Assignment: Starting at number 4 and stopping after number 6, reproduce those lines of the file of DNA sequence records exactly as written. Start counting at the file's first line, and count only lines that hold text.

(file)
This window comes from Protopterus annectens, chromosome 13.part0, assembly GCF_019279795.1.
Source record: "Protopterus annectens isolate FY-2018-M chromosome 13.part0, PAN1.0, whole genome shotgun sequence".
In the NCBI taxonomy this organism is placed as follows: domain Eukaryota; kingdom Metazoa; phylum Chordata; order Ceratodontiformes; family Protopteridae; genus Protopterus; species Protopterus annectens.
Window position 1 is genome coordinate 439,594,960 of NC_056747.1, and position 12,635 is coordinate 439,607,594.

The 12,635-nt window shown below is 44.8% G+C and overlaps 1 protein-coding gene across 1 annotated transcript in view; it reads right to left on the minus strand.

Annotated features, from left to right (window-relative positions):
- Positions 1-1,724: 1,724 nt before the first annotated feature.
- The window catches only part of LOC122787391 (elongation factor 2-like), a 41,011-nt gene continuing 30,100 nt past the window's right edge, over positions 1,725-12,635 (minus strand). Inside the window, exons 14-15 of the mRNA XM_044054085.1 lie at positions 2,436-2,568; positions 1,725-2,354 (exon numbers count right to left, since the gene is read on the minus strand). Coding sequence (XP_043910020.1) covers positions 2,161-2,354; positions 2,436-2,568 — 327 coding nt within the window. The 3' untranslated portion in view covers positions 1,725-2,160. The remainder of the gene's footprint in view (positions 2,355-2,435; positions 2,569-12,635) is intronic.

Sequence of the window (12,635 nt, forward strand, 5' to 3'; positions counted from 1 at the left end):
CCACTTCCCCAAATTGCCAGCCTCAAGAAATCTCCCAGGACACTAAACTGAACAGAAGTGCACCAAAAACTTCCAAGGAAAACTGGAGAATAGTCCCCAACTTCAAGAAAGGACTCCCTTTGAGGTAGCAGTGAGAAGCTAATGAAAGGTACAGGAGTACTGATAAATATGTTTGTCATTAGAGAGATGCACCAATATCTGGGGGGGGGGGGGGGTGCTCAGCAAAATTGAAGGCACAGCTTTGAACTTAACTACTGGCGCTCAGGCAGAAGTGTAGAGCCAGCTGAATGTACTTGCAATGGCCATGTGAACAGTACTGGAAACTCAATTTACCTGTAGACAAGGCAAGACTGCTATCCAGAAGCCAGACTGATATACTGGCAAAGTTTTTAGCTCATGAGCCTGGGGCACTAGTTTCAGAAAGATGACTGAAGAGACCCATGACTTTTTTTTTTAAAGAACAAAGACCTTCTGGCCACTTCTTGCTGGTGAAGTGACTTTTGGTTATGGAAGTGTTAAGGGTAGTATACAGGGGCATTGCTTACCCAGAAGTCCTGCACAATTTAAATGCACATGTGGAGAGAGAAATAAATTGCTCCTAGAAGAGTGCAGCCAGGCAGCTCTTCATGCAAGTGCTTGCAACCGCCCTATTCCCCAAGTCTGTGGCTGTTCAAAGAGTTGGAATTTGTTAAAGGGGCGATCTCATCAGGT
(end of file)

Window position 1 is genome coordinate 439,594,960 of NC_056747.1, and position 12,635 is coordinate 439,607,594.

The 12,635-nt window shown below is 44.8% G+C and overlaps 1 protein-coding gene across 1 annotated transcript in view; it reads right to left on the minus strand.

Annotated features, from left to right (window-relative positions):